Michel's office declined to comment Friday as to whether the SRHR language was cut to appease African Union (AU) demands.

"The text is clear and solid on gender equality and women's empowerment in all spheres of life," an EU official said.

Either way, the outcome marks a step back for SRHR by comparison with a previous EU-AU summit in 2017, when a final communiqué mentioned the issue twice.

The EU diplomat said EU member states supporting the language had sought a workaround, but dropped the idea.

"At one point, we thought of doing an EU-only declaration [containing the SRHR pledge], but there was concern that the AU would then come out with an AU-only declaration as well, which would not be good for the image of unity," the diplomat said.


Abortion is legal in just four African countries, and up to 17 percent of maternal deaths in parts of sub-Saharan Africa are caused by illegal pregnancy terminations, according to the WHO.

Homosexuality is formally illegal in 31 out of 54 African countries as well as being de facto illegal in Egypt, according to ILGA-World, a Geneva-based campaign group.

"By cutting references to SRHR, the declaration fails young people and undermines gender equality, and by cutting those to LGBTI freedoms, it consolidates the erosion of human rights," Kasia Lemanska, from Dutch charity AidsFonds, which is trying to fight HIV in Africa, told EUobserver.

This article has been updated to reflect comment by an advisor to Charles Michel.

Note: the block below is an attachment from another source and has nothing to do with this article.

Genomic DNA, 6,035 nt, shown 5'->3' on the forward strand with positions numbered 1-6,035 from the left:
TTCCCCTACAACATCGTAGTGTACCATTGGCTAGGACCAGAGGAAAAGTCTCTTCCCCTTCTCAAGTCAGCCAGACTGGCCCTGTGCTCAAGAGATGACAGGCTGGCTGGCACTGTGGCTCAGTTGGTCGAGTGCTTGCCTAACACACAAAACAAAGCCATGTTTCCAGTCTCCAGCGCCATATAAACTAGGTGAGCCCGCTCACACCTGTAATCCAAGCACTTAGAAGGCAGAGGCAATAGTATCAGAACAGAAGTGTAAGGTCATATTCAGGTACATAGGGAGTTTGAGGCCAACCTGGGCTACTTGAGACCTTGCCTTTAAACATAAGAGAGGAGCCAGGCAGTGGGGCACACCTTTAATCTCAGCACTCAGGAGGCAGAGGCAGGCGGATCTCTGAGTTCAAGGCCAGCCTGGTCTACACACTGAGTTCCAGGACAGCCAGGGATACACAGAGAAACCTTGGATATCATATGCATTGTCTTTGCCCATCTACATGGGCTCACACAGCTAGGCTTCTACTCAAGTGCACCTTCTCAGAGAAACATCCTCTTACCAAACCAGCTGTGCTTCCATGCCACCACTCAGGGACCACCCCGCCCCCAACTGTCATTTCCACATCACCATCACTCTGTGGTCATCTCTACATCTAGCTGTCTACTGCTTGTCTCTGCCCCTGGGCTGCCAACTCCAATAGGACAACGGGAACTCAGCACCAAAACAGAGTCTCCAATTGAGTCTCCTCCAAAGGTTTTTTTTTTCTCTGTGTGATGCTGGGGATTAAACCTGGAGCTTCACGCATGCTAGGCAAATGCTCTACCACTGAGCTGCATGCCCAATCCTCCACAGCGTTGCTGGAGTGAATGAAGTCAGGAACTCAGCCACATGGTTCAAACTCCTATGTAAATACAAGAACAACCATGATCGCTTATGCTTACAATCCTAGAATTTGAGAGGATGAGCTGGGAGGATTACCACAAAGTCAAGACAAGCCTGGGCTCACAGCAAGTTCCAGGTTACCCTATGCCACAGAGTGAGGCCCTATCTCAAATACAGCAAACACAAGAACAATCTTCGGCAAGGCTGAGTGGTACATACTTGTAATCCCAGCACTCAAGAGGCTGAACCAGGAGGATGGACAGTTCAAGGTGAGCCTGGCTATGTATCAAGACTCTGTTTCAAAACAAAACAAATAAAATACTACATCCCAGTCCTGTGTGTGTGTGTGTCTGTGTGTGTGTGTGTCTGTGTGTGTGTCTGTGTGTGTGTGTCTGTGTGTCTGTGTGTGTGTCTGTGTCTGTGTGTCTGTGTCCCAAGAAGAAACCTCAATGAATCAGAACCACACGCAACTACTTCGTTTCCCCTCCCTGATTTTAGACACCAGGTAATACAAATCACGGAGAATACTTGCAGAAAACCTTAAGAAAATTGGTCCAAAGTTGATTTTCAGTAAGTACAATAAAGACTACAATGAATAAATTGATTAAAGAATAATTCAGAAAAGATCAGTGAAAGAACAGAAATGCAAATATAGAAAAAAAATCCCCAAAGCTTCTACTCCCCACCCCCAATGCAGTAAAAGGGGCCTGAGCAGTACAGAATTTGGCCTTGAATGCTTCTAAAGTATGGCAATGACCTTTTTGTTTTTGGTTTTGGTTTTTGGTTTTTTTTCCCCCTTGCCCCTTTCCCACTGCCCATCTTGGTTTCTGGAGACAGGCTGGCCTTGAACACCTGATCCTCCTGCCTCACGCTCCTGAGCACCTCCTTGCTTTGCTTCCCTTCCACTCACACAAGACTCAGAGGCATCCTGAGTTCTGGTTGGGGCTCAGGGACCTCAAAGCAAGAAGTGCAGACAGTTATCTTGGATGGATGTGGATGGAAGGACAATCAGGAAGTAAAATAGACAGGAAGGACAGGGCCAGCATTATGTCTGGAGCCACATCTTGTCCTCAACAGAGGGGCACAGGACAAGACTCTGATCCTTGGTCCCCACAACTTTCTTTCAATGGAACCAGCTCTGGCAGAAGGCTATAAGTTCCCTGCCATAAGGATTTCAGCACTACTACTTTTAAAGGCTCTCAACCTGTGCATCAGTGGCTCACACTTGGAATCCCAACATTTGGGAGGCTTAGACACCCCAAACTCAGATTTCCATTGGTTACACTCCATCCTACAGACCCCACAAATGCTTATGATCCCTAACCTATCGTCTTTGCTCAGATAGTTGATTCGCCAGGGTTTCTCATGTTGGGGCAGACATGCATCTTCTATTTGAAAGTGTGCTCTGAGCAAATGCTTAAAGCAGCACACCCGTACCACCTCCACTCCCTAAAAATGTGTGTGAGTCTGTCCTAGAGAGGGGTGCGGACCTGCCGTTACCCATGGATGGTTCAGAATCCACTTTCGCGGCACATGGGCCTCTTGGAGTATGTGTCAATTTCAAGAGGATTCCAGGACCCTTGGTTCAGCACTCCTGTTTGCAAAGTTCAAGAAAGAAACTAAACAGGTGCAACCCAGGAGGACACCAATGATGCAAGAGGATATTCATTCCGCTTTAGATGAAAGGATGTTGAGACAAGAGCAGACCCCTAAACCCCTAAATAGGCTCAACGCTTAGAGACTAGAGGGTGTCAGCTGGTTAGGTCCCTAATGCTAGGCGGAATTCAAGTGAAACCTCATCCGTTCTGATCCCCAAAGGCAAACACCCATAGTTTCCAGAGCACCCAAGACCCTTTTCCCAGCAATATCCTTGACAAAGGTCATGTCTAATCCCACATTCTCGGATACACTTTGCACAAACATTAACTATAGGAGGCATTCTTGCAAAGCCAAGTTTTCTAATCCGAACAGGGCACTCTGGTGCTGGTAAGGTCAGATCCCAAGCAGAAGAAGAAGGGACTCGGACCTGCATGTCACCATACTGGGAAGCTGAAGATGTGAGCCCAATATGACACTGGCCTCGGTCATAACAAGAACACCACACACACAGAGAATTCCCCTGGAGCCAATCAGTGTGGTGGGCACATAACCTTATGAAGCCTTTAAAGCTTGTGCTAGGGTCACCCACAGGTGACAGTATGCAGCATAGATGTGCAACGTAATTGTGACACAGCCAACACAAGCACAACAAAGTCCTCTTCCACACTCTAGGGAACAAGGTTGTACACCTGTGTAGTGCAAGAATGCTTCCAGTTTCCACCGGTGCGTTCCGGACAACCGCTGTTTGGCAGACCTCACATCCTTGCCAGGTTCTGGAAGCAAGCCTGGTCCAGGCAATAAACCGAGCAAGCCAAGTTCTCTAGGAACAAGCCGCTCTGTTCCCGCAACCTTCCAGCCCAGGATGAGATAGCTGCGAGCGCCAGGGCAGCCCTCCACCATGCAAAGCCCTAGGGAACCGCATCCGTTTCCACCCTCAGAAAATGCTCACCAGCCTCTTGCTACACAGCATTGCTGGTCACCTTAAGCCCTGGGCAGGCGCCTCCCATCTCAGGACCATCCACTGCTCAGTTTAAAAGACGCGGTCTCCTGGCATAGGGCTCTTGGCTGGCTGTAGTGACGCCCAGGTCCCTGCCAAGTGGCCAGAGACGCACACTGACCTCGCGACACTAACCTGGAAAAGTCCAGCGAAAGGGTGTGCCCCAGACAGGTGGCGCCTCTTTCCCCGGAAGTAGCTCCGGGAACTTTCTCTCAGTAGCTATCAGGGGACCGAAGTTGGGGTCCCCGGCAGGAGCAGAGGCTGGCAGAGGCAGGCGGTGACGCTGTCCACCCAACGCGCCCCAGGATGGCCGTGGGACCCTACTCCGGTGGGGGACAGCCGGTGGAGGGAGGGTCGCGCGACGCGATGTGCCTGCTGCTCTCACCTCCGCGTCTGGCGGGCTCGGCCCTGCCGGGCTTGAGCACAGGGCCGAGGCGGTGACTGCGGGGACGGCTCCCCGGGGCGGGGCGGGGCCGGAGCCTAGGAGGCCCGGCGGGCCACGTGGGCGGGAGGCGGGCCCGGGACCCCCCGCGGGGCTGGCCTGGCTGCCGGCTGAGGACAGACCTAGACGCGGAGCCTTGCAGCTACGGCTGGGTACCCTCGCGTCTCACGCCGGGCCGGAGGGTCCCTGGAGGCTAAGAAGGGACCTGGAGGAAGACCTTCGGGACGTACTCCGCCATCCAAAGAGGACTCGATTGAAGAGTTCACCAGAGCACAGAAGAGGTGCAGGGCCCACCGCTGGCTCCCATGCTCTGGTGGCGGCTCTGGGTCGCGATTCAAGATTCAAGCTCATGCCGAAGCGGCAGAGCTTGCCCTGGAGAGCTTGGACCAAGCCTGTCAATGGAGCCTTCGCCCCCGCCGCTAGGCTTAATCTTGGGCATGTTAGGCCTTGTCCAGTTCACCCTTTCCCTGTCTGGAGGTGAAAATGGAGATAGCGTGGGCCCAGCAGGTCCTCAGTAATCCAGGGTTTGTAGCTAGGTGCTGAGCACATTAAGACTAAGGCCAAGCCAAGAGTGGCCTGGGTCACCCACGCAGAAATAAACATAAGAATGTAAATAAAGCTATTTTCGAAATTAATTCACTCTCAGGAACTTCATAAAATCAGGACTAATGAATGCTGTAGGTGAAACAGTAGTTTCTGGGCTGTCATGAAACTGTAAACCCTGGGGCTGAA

'Sofagate' was more about power than sexism

Sexism may have played a role, but the deeper meaning of Ursula von der Leyen's humiliation in the palace of Turkish president Erdoğan is political and geopolitical.

Rights watchdog removes video of women in hijab

A French government minister reportedly pressured the Strasbourg-based Council of Europe to remove the video, posted on Twitter, of young women wearing the hijab as part of a wider campaign to combat hate speech against Muslim communities.


Nato's Madrid summit — key takeaways

For the most part Nato and its 30 leaders rose to the occasion — but it wasn't without room for improvement. The lesson remains that Nato still doesn't know how or want to hold allies accountable for disruptive behaviour.


One rubicon after another

We realise that we are living in one of those key moments in history, with events unfolding exactly the way Swiss art historian Jacob Burckhardt describes them: a sudden crisis, rushing everything into overdrive.

News in Brief

  1. Alleged Copenhagen shooter tried calling helpline
  2. Socialist leader urges Czech PM to ratify Istanbul convention
  3. Scottish law chief casts doubt on referendum
  4. British PM faces mounting rebellion
  5. Russian military base near Finnish border emptied
  6. Euro slides to lowest level in two decades
  7. State intervention ends Norwegian oil and gas strike
  8. France repatriates 35 children from Syrian camp

Stakeholders' Highlights

  1. Nordic Council of MinistersNordic and Canadian ministers join forces to combat harmful content online
  2. Nordic Council of MinistersNordic ministers write to EU about new food labelling
  3. Nordic Council of MinistersEmerging journalists from the Nordics and Canada report the facts of the climate crisis
  4. Council of the EUEU: new rules on corporate sustainability reporting
  5. Nordic Council of MinistersNordic ministers for culture: Protect Ukraine’s cultural heritage!
  6. Reuters InstituteDigital News Report 2022

Latest News

  1. EU readies for 'complete Russian gas cut-off', von der Leyen says
  2. Rising prices expose lack of coherent EU response
  3. Keeping gas as 'green' in taxonomy vote only helps Russia
  4. 'War on Women' needs forceful response, not glib statements
  5. Greece defends disputed media and migration track record
  6. MEPs adopt new digital 'rule book', amid surveillance doubts
  7. 'World is watching', as MEPs vote on green finance rules
  8. Turkey sends mixed signals on Sweden's entry into Nato

Join EUobserver

Support quality EU news

Join us